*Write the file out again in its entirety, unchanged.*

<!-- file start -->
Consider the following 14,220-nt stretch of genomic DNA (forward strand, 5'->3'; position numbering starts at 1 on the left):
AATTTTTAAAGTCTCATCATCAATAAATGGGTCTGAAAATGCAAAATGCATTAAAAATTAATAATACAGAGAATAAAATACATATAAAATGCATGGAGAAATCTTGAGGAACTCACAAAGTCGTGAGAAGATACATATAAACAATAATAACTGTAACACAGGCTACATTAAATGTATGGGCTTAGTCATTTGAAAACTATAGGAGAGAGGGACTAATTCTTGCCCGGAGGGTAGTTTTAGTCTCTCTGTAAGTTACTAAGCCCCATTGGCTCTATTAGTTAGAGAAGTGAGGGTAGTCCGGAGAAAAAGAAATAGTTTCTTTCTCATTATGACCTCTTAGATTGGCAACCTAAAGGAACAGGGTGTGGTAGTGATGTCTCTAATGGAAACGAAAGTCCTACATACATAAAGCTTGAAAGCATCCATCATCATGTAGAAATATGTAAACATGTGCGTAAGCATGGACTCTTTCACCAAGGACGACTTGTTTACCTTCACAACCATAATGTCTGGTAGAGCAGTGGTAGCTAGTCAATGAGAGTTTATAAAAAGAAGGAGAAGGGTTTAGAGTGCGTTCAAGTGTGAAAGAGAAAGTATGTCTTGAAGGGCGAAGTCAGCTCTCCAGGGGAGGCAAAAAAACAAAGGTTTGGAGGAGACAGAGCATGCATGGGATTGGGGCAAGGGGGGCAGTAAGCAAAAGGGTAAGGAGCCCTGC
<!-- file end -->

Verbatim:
Consider the following 14,220-nt stretch of genomic DNA (forward strand, 5'->3'; position numbering starts at 1 on the left):
AATTTTTAAAGTCTCATCATCAATAAATGGGTCTGAAAATGCAAAATGCATTAAAAATTAATAATACAGAGAATAAAATACATATAAAATGCATGGAGAAATCTTGAGGAACTCACAAAGTCGTGAGAAGATACATATAAACAATAATAACTGTAACACAGGCTACATTAAATGTATGGGCTTAGTCATTTGAAAACTATAGGAGAGAGGGACTAATTCTTGCCCGGAGGGTAGTTTTAGTCTCTCTGTAAGTTACTAAGCCCCATTGGCTCTATTAGTTAGAGAAGTGAGGGTAGTCCGGAGAAAAAGAAATAGTTTCTTTCTCATTATGACCTCTTAGATTGGCAACCTAAAGGAACAGGGTGTGGTAGTGATGTCTCTAATGGAAACGAAAGTCCTACATACATAAAGCTTGAAAGCATCCATCATCATGTAGAAATATGTAAACATGTGCGTAAGCATGGACTCTTTCACCAAGGACGACTTGTTTACCTTCACAACCATAATGTCTGGTAGAGCAGTGGTAGCTAGTCAATGAGAGTTTATAAAAAGAAGGAGAAGGGTTTAGAGTGCGTTCAAGTGTGAAAGAGAAAGTATGTCTTGAAGGGCGAAGTCAGCTCTCCAGGGGAGGCAAAAAAACAAAGGTTTGGAGGAGACAGAGCATGCATGGGATTGGGGCAAGGGGGGCAGTAAGCAAAAGGGTAAGGAGCCCTGC